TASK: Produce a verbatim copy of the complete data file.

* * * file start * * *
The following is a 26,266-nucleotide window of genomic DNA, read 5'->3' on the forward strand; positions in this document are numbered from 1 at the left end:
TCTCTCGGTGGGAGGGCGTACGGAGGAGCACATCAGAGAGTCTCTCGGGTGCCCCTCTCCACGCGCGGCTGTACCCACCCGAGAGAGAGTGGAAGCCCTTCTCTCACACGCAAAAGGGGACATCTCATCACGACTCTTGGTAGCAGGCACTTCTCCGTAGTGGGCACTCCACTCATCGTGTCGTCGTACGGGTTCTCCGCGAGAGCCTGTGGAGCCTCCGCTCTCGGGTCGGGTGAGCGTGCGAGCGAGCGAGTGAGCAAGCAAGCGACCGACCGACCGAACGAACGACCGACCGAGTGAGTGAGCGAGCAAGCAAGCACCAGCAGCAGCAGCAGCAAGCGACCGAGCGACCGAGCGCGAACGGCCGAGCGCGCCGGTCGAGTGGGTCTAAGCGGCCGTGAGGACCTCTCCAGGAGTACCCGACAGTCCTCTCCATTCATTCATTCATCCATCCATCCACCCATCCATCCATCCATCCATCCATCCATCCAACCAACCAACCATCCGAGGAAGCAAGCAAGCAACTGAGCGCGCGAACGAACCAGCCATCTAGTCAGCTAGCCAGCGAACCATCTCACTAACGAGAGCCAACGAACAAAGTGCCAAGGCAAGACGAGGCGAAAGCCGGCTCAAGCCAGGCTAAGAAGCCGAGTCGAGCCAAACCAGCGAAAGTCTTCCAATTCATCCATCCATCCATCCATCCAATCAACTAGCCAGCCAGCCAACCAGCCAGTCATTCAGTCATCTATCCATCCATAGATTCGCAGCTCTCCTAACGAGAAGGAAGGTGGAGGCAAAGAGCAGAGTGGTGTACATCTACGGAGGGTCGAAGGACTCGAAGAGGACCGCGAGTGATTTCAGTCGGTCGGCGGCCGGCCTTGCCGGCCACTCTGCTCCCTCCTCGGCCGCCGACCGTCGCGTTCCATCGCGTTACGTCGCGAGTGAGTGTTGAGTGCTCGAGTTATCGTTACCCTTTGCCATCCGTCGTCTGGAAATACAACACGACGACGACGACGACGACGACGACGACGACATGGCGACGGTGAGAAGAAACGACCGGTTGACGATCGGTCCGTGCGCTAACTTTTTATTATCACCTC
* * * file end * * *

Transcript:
The following is a 26,266-nucleotide window of genomic DNA, read 5'->3' on the forward strand; positions in this document are numbered from 1 at the left end:
TCTCTCGGTGGGAGGGCGTACGGAGGAGCACATCAGAGAGTCTCTCGGGTGCCCCTCTCCACGCGCGGCTGTACCCACCCGAGAGAGAGTGGAAGCCCTTCTCTCACACGCAAAAGGGGACATCTCATCACGACTCTTGGTAGCAGGCACTTCTCCGTAGTGGGCACTCCACTCATCGTGTCGTCGTACGGGTTCTCCGCGAGAGCCTGTGGAGCCTCCGCTCTCGGGTCGGGTGAGCGTGCGAGCGAGCGAGTGAGCAAGCAAGCGACCGACCGACCGAACGAACGACCGACCGAGTGAGTGAGCGAGCAAGCAAGCACCAGCAGCAGCAGCAGCAAGCGACCGAGCGACCGAGCGCGAACGGCCGAGCGCGCCGGTCGAGTGGGTCTAAGCGGCCGTGAGGACCTCTCCAGGAGTACCCGACAGTCCTCTCCATTCATTCATTCATCCATCCATCCACCCATCCATCCATCCATCCATCCATCCATCCAACCAACCAACCATCCGAGGAAGCAAGCAAGCAACTGAGCGCGCGAACGAACCAGCCATCTAGTCAGCTAGCCAGCGAACCATCTCACTAACGAGAGCCAACGAACAAAGTGCCAAGGCAAGACGAGGCGAAAGCCGGCTCAAGCCAGGCTAAGAAGCCGAGTCGAGCCAAACCAGCGAAAGTCTTCCAATTCATCCATCCATCCATCCATCCAATCAACTAGCCAGCCAGCCAACCAGCCAGTCATTCAGTCATCTATCCATCCATAGATTCGCAGCTCTCCTAACGAGAAGGAAGGTGGAGGCAAAGAGCAGAGTGGTGTACATCTACGGAGGGTCGAAGGACTCGAAGAGGACCGCGAGTGATTTCAGTCGGTCGGCGGCCGGCCTTGCCGGCCACTCTGCTCCCTCCTCGGCCGCCGACCGTCGCGTTCCATCGCGTTACGTCGCGAGTGAGTGTTGAGTGCTCGAGTTATCGTTACCCTTTGCCATCCGTCGTCTGGAAATACAACACGACGACGACGACGACGACGACGACGACGACATGGCGACGGTGAGAAGAAACGACCGGTTGACGATCGGTCCGTGCGCTAACTTTTTATTATCACCTC